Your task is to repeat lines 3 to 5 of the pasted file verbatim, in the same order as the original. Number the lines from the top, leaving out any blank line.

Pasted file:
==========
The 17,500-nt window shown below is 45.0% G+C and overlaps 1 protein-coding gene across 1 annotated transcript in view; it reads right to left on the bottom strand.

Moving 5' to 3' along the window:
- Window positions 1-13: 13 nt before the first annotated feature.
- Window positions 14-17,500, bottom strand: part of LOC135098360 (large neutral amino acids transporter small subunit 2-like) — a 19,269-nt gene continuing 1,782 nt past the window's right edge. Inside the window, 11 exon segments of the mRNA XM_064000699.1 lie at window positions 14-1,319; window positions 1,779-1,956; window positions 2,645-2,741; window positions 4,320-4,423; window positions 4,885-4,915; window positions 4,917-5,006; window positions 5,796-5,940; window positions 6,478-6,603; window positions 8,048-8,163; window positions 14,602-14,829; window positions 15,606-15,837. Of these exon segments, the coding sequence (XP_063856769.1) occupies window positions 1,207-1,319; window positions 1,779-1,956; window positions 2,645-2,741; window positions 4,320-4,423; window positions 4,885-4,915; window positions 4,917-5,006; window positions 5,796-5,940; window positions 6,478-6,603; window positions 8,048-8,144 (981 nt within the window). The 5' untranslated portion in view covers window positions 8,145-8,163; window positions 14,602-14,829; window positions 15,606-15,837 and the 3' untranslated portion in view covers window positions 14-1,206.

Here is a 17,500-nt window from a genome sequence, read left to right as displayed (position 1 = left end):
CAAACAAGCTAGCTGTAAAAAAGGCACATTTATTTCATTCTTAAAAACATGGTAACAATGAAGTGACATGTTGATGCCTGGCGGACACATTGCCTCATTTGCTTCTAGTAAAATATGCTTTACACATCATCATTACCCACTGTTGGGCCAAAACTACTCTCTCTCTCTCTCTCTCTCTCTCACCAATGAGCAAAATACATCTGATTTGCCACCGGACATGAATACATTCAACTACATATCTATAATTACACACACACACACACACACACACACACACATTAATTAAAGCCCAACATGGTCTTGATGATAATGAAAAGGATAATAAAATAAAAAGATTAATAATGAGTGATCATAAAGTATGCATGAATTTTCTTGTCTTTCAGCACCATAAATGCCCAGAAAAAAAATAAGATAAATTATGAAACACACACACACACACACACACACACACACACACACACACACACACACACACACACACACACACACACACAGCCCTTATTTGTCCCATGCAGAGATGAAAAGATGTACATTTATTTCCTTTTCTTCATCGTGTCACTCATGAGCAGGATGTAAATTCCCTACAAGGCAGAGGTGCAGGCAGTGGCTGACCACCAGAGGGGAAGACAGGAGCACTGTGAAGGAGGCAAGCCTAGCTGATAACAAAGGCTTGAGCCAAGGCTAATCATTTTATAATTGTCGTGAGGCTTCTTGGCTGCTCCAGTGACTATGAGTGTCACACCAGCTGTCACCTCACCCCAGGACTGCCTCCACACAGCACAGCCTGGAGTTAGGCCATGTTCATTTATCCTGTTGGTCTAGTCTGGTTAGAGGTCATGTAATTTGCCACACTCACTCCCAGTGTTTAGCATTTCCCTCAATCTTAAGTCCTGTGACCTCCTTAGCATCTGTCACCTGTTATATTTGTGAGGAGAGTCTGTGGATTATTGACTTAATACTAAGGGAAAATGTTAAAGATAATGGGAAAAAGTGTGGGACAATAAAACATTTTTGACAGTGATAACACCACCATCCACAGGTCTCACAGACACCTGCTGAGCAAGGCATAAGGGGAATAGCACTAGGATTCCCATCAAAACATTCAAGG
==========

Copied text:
- Window positions 1-13: 13 nt before the first annotated feature.
- Window positions 14-17,500, bottom strand: part of LOC135098360 (large neutral amino acids transporter small subunit 2-like) — a 19,269-nt gene continuing 1,782 nt past the window's right edge. Inside the window, 11 exon segments of the mRNA XM_064000699.1 lie at window positions 14-1,319; window positions 1,779-1,956; window positions 2,645-2,741; window positions 4,320-4,423; window positions 4,885-4,915; window positions 4,917-5,006; window positions 5,796-5,940; window positions 6,478-6,603; window positions 8,048-8,163; window positions 14,602-14,829; window positions 15,606-15,837. Of these exon segments, the coding sequence (XP_063856769.1) occupies window positions 1,207-1,319; window positions 1,779-1,956; window positions 2,645-2,741; window positions 4,320-4,423; window positions 4,885-4,915; window positions 4,917-5,006; window positions 5,796-5,940; window positions 6,478-6,603; window positions 8,048-8,144 (981 nt within the window). The 5' untranslated portion in view covers window positions 8,145-8,163; window positions 14,602-14,829; window positions 15,606-15,837 and the 3' untranslated portion in view covers window positions 14-1,206.

Here is a 17,500-nt window from a genome sequence, read left to right as displayed (position 1 = left end):